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Graphic Novel, Historical Fiction
Ages 13 and Up (contains some gore & war related violence)
Author’s Worldview
Year Published
Joan of Arc, medieval history, heroism, saints, apparitions, French history

Reviewed by

Courtney Guest Kim
The Mission of Joan of Arc opens in the middle of the action at the crisis point of 15th century French history, with the siege of Orléans. Visually, the vantage point is that of the French soldiers defending the medieval city from the top of its ramparts. They can’t hold out much longer against the English troops. We learn from these French defenders of a prophecy about a Maid of Lorraine, who will save France. Then the illustrations cut to young Joan, receiving a vision of Michael the Archangel. At first, she refuses the strange commission to put the French crown prince on his rightful throne. She prays to St. Catherine for advice. And the rest is history….

Part one of this graphic novel goes on to tell how Joan overcomes the skepticism of the French leaders. She cuts her hair and dresses like a soldier—a decision that will have fateful results. A revelation shows her the location of an ancient sword buried at the church of St. Catherine. She claims this sword as her own, although she herself does not kill anyone in battle, despite being on the front lines, leading the French troops. At the height of success, she receives a supernatural warning of her own future suffering and personal defeat, which will however contribute to the success of her mission.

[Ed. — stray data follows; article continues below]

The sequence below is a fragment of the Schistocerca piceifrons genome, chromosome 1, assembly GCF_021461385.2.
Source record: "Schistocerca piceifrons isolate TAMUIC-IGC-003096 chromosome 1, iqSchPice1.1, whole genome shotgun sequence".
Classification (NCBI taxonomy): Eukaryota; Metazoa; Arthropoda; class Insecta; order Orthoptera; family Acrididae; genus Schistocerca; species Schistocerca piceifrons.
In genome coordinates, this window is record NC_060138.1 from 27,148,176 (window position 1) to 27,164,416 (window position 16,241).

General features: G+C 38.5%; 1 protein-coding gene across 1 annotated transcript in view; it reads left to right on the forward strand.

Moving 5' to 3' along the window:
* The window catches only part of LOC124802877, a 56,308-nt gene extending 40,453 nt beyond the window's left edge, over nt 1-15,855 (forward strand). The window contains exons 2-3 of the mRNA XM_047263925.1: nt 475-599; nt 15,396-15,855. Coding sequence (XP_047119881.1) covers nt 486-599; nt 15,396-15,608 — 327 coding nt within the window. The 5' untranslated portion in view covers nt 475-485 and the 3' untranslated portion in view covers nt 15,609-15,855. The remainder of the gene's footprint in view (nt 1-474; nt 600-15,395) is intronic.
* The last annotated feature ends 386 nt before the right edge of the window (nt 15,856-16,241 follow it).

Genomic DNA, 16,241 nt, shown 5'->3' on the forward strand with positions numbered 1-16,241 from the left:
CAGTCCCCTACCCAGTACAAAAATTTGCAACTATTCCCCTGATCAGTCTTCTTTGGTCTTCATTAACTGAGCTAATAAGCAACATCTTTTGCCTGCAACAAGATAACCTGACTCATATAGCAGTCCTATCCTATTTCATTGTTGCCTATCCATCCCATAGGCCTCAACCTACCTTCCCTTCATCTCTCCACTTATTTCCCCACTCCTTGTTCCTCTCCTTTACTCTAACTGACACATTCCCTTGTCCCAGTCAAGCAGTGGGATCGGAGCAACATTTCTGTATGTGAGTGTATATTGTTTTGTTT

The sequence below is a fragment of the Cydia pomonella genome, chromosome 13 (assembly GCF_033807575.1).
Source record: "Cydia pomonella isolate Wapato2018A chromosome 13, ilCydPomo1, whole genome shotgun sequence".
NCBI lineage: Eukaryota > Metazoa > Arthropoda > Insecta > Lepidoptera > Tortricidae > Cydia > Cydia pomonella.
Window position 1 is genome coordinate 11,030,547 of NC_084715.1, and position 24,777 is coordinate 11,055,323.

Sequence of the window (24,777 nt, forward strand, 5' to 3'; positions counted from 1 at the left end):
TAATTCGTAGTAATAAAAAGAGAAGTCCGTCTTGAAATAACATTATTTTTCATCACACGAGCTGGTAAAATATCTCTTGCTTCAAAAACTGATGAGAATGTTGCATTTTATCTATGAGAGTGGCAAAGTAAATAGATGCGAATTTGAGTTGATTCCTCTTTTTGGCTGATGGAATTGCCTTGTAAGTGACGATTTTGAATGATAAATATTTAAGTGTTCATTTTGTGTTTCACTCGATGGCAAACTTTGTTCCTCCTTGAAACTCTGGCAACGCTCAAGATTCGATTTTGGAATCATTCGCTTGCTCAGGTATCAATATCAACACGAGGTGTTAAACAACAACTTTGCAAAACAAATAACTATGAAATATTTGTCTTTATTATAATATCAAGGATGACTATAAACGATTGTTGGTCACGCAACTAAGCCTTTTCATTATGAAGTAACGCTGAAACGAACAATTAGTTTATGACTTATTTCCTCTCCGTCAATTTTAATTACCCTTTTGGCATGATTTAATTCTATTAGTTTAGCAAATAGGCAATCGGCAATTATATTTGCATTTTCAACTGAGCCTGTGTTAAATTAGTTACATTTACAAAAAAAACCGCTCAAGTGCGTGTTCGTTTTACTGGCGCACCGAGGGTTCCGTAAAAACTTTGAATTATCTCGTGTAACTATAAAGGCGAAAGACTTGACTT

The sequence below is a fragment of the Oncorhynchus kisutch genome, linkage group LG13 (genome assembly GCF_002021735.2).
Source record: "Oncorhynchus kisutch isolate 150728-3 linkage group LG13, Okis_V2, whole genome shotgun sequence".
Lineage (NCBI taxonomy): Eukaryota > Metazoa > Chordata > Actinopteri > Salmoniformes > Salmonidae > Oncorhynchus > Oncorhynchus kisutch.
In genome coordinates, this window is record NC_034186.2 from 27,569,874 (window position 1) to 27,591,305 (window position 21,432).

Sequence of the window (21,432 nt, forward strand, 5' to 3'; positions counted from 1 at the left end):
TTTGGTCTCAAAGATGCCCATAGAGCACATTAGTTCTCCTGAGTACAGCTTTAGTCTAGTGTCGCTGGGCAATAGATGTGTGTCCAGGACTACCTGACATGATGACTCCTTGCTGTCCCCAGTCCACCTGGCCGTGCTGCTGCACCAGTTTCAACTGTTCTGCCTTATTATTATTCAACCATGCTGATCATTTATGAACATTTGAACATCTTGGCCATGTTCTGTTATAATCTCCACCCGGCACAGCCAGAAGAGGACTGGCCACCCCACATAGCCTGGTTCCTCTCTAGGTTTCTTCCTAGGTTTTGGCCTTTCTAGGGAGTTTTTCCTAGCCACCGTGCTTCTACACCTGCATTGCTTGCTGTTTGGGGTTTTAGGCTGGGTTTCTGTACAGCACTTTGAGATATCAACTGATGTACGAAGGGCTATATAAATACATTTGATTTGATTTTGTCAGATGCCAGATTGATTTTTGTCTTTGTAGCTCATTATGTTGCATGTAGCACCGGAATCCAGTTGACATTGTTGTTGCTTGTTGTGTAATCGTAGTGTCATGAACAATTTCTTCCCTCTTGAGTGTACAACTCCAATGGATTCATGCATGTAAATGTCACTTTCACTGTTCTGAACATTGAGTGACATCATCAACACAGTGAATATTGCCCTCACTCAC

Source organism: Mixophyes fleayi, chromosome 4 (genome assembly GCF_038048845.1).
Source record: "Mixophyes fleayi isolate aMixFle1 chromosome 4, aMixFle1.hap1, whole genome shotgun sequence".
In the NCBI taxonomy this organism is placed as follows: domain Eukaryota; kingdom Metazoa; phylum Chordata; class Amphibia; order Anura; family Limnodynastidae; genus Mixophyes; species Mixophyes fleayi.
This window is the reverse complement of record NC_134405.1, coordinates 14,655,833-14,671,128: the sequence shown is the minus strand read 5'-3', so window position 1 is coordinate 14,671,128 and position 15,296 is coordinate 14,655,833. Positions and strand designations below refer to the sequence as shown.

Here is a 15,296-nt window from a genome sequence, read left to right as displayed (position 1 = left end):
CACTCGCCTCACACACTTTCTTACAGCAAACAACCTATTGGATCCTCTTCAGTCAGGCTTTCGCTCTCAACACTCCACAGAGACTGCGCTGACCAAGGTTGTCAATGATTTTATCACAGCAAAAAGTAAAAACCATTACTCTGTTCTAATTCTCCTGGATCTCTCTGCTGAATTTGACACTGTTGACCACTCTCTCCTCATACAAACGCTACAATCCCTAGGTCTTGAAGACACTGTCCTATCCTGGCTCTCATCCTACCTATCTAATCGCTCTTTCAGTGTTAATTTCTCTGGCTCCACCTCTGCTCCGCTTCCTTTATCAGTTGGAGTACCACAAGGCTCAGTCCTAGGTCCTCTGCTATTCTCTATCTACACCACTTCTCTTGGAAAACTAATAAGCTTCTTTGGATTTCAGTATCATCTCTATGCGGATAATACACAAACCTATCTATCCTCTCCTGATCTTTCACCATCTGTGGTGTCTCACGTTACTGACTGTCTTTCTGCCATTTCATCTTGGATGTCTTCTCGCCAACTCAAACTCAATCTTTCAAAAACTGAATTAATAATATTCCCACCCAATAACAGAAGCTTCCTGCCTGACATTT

Part two takes us back to the city of Orléans after it has been captured by the English. Now the roles are reversed, and Joan is leading the French troops in the assault to take back the city. She is victorious, and as a result, the French prince is crowned Charles VII. He himself is no saint, and the political intrigues of the day result in the betrayal of Joan, who is captured by the Burgundians and sold to the English. Imprisoned in Rouen, she is charged by her captors as a heretic and interrogated for weeks. Condemned to death, she is burned at the stake on 29 May 1431. The final image is of Joan both burning and beholding St. Michael in heaven, calling to Jesus.

Voyage Comics’ interpretation of the Life of Joan of Arc is based on the play written by St. Thérèse of Lisieux, and an afterword gives some background about that source material, as well as filling in some historical details. (Declared innocent by the Church in 1456, St. Joan of Arc was canonized in 1920.) The dynamic, vivid illustrations capture the sheer energy of the life and times of the peasant girl who would become a saint. The medium of the graphic novel makes it possible to apprehend the brutality of her environment and the mysterious quality of her calling, without such shocking images as to make the narrative unsuitable for young readers. It is an excellent rendition in its faithfulness to source material. Both the knowledgeable adult reader already familiar with Joan’s story and the young comic book fan with no prior information can enjoy and learn from this fantastic resource: a saint’s life truly brought to life by the intertwined narrative and visual art of the graphic novel.

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